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Mr. Greenspan publicly and correctly told members of Congress that it would be necessary to cut spending in order to reduce the deficits. In between those lines is the fact that economic growth is not sufficient to reduce our deficits, much less pay off our debt. Even when we were running surpluses, the overall public debt magically continued to grow. More on that in a minute.

Where I became confused is when he targeted Social Security as the linchpin to the strategy. In reality, no one of middle age really expects to get anything out of Social Security anyway, so despite the ranting and raving this comment produced, it probably will be accepted as inevitable. The thing that confused me is the fact that I don't think cutting Social Security benefits will have any effect on the deficit.

Social Security is currently "theoretically" in surplus and is thus only because it is a self-contained system: the government deducts money from people's income directly to fund Social Security where no general government revenues (taxes) are used. Of course, this has not prevented the government (courtesy of the Clinton administration) from "borrowing" from the fund and spending the money on various programs, leaving the fund full of IOU's and not cash. This is why even though the Clinton administration ran "surpluses" the actual debt "magically" never decreased: the surpluses were not real they were only "theoretical" thanks to government accounting chicanery.

The problem with Social Security is that as more people retire in the future it will go into deficit, a "real" deficit. But don't get confused (the key word here, as that seems to be the government's strategy), that future deficit has nothing to do with the current one the government is running of around $500 billion a year. The current federal deficit is merely the shortfall per year between what the government takes in and what it spends and adds to the current total debt of around $7 trillion.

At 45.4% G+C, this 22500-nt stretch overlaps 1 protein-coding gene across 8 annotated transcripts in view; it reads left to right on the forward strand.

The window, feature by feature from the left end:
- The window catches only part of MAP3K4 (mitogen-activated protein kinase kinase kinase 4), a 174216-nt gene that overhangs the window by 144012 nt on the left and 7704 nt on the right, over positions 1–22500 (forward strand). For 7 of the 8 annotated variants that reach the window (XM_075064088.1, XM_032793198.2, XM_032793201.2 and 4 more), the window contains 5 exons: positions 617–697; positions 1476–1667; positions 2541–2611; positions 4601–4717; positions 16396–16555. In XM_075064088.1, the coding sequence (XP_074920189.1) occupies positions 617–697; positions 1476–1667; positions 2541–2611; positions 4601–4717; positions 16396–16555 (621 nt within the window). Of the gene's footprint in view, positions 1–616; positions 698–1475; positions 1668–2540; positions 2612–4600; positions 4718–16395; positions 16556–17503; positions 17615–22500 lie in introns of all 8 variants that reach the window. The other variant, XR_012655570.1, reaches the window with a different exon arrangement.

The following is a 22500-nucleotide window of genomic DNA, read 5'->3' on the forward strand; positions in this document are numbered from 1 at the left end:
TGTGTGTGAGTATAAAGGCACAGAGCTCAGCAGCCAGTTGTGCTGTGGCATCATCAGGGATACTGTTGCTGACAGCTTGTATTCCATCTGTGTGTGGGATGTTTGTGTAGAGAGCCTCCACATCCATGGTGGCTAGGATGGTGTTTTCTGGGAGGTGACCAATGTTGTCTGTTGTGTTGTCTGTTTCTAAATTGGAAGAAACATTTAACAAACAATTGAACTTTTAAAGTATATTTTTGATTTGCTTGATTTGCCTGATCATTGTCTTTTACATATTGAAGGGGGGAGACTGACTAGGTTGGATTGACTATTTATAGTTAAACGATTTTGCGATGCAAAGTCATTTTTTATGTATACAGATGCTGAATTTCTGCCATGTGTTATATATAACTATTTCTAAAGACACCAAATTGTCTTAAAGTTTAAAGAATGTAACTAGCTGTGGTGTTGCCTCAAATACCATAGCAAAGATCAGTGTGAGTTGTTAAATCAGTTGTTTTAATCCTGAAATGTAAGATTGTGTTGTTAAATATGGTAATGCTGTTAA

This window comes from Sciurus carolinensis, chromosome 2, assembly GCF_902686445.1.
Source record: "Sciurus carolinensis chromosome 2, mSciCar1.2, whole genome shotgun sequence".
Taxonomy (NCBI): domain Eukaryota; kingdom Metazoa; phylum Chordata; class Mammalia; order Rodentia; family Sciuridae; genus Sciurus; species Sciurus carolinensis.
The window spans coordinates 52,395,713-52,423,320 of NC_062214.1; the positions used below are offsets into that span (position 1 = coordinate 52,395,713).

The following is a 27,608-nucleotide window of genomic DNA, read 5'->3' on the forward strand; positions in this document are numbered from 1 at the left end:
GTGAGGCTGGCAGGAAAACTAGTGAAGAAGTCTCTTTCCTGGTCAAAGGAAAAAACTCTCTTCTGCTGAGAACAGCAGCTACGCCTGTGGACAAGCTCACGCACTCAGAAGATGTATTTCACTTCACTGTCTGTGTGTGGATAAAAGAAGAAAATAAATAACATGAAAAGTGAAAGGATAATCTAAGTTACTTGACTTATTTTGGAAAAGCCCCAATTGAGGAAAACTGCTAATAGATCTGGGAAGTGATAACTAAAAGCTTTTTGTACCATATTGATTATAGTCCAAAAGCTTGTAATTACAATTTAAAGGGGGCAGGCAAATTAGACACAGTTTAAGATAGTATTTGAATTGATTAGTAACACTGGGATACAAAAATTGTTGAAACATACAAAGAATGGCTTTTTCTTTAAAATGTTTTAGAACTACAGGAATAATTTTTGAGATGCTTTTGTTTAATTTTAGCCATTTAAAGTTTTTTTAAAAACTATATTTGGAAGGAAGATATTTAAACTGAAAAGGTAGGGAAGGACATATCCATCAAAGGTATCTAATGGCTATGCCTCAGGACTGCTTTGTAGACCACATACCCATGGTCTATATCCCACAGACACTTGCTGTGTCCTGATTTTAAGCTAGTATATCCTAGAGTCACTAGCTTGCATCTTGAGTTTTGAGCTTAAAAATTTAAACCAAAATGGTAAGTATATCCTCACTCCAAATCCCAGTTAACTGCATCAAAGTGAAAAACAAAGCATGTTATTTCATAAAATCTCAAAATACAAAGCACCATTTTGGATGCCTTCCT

This future deficit of Social Security is a contingent liability of the federal government. An independent think tank, whose numbers are being accepted now by most economists, estimate that the total future contingent liabilities of the federal government, predominately from Social Security and Medicare, are around $44 trillion. Since Social Security is a self contained system, cutting future benefits will reduce this huge contingent liability, but it will do nothing to reduce the actual yearly deficits.

Mr. Greenspan certainly knows the difference. We can only guess as to why he emphasized cutting Social Security as a way to reduce deficits. Perhaps because the public is already psychologically prepared to sacrifice these benefits it is easier for the public to accept than if other programs were cut, which they will have to be if any progress is to be made on the actual deficits. Can you imagine the uproar if instead Mr. Greenspan had singled out Medicare for cutbacks, a system that is not self contained and would have a marginal effect on the actual deficits?

By the way, Mr. Greenspan made no mention of private debt, which consists of consumer and corporate debt. If we add public and private debt to get total U.S. debt $30 trillion. This represents 300% of GDP, an all time high by a lot.

Perhaps we will find out the truth after the elections. Until then, prepare to be confused.

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